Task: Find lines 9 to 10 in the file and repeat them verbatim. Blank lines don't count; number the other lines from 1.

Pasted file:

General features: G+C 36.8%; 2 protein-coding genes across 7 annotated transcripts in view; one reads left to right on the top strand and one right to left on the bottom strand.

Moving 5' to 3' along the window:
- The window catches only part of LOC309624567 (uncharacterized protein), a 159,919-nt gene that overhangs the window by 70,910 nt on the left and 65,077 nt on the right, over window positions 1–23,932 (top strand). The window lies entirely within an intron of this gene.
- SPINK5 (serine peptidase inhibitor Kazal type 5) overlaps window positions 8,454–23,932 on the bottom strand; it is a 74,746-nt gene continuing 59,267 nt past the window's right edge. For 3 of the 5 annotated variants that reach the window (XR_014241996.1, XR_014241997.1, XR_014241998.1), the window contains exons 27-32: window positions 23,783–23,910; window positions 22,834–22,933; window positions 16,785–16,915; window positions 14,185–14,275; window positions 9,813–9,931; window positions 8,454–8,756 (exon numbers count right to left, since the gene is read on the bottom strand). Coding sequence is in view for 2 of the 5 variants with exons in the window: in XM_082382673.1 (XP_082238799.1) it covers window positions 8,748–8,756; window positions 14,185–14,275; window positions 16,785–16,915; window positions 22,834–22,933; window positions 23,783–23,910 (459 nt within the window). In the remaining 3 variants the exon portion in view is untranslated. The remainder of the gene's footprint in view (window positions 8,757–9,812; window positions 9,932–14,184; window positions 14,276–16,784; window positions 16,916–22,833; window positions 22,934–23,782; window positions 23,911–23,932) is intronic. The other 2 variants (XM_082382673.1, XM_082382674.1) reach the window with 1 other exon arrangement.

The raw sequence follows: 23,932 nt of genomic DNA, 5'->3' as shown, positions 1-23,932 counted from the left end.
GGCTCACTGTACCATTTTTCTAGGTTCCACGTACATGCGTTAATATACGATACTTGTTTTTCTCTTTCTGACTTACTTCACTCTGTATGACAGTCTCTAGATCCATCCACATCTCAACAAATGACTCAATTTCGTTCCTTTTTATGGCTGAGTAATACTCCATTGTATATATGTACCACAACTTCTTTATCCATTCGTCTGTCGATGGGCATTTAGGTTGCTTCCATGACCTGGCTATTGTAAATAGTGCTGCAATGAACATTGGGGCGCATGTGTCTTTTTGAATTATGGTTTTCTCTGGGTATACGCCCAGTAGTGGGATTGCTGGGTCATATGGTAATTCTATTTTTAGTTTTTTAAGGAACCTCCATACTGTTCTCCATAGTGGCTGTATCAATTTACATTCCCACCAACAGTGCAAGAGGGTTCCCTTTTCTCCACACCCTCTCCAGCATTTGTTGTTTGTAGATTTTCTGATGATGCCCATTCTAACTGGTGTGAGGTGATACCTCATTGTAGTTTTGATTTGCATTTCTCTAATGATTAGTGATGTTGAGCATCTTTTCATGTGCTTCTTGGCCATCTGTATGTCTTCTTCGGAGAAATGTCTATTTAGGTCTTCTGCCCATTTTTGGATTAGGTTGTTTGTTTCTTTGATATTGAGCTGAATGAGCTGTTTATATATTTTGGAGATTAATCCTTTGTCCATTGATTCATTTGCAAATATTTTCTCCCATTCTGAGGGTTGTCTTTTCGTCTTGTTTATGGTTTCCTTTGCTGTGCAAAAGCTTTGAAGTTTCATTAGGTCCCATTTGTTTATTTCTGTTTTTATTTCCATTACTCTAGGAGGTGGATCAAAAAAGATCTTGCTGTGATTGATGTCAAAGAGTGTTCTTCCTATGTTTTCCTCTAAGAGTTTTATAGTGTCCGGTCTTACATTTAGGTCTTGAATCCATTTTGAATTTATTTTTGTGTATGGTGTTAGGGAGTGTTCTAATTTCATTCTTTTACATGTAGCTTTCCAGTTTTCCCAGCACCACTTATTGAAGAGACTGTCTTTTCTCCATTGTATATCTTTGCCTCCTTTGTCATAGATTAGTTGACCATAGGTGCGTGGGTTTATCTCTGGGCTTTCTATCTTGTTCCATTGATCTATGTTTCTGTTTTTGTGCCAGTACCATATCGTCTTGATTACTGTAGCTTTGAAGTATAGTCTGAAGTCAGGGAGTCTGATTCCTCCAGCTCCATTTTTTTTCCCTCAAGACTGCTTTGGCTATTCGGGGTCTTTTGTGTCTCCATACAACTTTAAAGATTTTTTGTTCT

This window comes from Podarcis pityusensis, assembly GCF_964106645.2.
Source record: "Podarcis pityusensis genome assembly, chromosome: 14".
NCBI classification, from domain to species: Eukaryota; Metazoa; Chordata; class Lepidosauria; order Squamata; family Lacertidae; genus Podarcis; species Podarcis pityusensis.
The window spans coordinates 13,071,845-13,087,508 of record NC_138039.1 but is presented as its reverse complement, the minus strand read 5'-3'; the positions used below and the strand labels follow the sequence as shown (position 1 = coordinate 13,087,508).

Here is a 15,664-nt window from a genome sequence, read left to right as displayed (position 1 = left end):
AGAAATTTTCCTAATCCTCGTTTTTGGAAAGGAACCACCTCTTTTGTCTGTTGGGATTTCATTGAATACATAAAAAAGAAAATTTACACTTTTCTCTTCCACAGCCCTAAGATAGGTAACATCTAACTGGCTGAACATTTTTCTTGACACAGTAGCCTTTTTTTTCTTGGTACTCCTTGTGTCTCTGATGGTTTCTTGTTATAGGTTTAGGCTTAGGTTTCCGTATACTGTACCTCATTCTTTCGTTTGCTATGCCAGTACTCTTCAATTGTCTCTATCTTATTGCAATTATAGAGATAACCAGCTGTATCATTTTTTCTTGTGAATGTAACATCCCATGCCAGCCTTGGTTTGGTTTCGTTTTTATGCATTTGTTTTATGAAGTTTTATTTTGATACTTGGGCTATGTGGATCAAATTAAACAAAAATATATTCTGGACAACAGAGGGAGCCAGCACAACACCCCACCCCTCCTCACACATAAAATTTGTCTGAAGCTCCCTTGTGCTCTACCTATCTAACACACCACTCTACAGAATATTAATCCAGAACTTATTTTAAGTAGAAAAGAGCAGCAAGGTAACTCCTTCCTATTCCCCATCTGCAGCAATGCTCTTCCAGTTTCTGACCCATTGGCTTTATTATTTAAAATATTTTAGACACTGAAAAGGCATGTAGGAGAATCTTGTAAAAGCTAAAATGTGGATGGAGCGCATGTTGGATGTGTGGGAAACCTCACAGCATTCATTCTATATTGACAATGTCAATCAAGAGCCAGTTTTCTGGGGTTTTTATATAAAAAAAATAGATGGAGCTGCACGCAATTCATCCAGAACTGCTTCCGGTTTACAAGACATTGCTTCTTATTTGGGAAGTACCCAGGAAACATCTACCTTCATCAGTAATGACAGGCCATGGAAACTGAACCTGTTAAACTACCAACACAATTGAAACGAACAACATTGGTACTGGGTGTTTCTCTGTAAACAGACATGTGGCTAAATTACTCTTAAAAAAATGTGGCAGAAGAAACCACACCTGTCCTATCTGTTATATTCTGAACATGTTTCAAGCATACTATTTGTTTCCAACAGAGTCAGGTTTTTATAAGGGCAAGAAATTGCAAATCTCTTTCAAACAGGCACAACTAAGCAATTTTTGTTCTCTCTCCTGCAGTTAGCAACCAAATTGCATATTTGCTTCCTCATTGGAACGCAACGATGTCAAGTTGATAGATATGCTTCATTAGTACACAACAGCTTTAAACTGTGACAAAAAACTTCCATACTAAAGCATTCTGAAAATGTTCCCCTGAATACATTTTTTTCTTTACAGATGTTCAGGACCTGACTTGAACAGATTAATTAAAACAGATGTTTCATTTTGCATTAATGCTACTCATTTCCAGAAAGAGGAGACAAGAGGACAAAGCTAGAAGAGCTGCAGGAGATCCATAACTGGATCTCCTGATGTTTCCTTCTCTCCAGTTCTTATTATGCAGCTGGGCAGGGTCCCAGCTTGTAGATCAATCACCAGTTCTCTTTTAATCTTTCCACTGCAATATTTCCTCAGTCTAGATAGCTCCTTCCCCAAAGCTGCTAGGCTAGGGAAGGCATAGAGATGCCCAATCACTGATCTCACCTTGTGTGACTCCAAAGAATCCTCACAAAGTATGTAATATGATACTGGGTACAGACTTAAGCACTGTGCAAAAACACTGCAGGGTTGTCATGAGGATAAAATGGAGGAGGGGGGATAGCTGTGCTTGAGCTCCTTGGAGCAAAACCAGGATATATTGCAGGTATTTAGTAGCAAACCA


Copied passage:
NCBI classification, from domain to species: Eukaryota; Metazoa; Chordata; class Lepidosauria; order Squamata; family Lacertidae; genus Podarcis; species Podarcis pityusensis.
The window spans coordinates 13,071,845-13,087,508 of record NC_138039.1 but is presented as its reverse complement, the minus strand read 5'-3'; the positions used below and the strand labels follow the sequence as shown (position 1 = coordinate 13,087,508).